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  41.  19
    Estimation of signal detection theory parameters from rating-method data: A comparison of the method of scoring and direct search.Donald D. Dorfman, Lynn L. Beavers & Carl Saslow - 1973 - Bulletin of the Psychonomic Society 1 (3):207-208.
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  42.  15
    Jnds and ROCs.Donald D. Dorfman - 1989 - Behavioral and Brain Sciences 12 (2):273-274.
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  43.  91
    Hypnosis phenomenology and the neurobiology of consciousness.Pierre Rainville & Donald D. Price - 2003 - International Journal of Clinical and Experimental Hypnosis 51 (2):105-29.
  44. Perception and evolution.Bruce M. Bennett, Donald D. Hoffman & Chetan Prakash - 2002 - In Dieter Heyer & Rainer Mausfeld (eds.), Perception and the Physical World. Wiley. pp. 229--245.
     
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  45.  22
    A learning model for signal detection theory-temporal invariance of learning parameters.Michael Biderman, Donald D. Dorfman & John C. Simpson - 1975 - Bulletin of the Psychonomic Society 6 (3):329-330.
  46.  2
    Maintenance and autoshaping of keypecking in undeprived pigeons.John L. Bilbrey, Donald D. Patterson & Stephen Winokur - 1973 - Bulletin of the Psychonomic Society 2 (6):394-396.
  47.  7
    Perception, drive, and behavior theory.Robert B. Zajonc & Donald D. Dorfman - 1964 - Psychological Review 71 (4):273-290.
  48.  46
    Unity of perception.Bruce M. Bennett, Donald D. Hoffman & Chetan Prakash - 1991 - Cognition 38 (3):295-334.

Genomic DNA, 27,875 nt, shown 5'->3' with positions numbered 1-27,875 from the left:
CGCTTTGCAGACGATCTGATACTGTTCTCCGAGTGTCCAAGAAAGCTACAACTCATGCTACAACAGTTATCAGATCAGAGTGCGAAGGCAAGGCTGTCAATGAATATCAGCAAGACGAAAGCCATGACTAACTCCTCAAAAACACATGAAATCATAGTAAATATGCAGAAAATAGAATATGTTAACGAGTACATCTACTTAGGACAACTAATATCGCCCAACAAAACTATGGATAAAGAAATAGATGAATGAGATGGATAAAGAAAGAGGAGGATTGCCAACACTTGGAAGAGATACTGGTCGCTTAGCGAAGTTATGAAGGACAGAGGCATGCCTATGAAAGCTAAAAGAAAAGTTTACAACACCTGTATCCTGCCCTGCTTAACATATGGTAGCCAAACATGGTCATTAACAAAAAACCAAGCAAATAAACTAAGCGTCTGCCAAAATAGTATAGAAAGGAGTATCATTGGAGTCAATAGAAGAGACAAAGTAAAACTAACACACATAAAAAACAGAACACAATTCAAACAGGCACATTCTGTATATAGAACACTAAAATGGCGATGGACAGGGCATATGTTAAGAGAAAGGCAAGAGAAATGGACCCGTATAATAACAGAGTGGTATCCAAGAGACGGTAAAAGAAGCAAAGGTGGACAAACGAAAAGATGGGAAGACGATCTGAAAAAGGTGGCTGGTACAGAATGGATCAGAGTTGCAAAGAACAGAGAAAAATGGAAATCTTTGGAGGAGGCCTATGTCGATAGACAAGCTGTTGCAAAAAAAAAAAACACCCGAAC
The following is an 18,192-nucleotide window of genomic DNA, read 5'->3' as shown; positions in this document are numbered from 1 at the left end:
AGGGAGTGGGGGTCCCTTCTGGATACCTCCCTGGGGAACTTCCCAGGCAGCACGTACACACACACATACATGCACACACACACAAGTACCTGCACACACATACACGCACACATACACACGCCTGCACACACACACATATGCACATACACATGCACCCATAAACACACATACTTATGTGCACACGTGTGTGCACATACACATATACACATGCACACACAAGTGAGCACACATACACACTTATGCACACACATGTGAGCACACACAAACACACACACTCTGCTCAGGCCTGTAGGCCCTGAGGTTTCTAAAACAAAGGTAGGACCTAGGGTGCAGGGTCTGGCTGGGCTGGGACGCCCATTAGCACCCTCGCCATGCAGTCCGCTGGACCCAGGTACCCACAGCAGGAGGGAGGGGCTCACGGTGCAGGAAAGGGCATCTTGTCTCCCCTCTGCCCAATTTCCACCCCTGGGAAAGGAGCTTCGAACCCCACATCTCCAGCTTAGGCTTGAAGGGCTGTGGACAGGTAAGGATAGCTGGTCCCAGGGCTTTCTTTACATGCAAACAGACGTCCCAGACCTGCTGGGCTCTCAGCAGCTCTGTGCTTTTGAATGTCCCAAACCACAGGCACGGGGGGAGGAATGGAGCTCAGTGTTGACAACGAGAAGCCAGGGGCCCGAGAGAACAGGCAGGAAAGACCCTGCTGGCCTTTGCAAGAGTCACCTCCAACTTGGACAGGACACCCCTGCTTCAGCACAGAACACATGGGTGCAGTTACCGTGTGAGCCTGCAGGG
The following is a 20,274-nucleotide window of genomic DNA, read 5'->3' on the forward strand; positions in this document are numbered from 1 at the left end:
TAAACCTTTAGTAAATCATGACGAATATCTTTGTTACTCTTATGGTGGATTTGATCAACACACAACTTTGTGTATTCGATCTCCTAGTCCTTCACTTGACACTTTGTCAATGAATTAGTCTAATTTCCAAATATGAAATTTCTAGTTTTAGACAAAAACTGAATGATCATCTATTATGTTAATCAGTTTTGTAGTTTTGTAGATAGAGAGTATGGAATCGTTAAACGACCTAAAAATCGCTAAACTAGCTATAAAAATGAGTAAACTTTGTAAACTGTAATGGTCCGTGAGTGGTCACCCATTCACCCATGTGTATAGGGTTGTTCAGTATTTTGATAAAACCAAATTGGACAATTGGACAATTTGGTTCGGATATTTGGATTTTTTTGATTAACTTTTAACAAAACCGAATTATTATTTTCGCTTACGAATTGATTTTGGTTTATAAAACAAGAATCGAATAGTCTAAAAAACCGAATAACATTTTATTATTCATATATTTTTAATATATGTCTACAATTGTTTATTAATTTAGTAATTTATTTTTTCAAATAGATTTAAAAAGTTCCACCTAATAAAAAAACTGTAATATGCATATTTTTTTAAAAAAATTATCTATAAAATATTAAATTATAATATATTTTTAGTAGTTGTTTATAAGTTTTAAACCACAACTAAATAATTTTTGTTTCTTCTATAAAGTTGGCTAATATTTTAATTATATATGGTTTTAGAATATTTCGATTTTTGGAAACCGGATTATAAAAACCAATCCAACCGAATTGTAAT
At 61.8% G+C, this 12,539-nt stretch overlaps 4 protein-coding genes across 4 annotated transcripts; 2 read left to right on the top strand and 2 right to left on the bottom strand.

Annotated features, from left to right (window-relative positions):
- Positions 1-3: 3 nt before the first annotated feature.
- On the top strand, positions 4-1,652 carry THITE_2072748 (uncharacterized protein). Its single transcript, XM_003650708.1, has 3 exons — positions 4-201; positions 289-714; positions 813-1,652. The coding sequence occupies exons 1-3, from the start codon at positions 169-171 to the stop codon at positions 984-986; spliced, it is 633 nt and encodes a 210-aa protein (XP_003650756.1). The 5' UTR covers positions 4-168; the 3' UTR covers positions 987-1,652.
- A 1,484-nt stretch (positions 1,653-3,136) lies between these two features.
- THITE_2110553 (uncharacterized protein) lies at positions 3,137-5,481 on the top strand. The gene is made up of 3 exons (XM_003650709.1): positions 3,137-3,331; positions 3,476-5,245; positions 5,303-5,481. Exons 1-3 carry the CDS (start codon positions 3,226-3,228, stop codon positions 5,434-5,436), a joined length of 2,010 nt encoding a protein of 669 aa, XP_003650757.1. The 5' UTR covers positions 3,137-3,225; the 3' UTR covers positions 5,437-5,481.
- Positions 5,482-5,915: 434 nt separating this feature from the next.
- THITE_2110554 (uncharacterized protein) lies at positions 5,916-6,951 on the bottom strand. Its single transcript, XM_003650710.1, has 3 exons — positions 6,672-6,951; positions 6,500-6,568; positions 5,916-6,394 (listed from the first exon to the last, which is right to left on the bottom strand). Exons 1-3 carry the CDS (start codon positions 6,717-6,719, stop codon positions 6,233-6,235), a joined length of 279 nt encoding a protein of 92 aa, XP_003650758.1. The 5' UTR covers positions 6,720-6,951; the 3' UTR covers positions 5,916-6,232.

49.  35
    Psychophysical studies of expressions of pain.Temre N. Davies & Donald D. Hoffman - 2002 - Behavioral and Brain Sciences 25 (4):458-459.
    What differentiates expressions of pain from other facial expressions? Which facial features convey the most information in an expression of pain? To answer such questions we can explore the expertise of human observers using psychophysical experiments. Techniques such as change detection and visual search can advance our understanding of facial expressions of pain and of evolved mechanisms for detecting these expressions.
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  50. Gate control theory reconsidered.Kenneth J. Sufka & Donald D. Price - 2002 - Brain and Mind 3 (2):277-290.
    It has been 35 years since the publicationMelzack and Wall's Gate Control Theory whichhypothesized that nociceptive information wassubject to dynamic regulation by mechanismslocated in the spinal cord dorsal horn thatcould ultimately lead to hyperalgesic orhypoalgesic states. This paper examines GateControl Theory in light of our currentunderstanding of the neuroanatomical,neurophysiological and neurochemical substratesof nociception and antinociception. Despiteits initial controversies, no one has proposeda more comprehensive overall theory of painmodulation or has successfully refuted most ofthe basic tenets of this theory.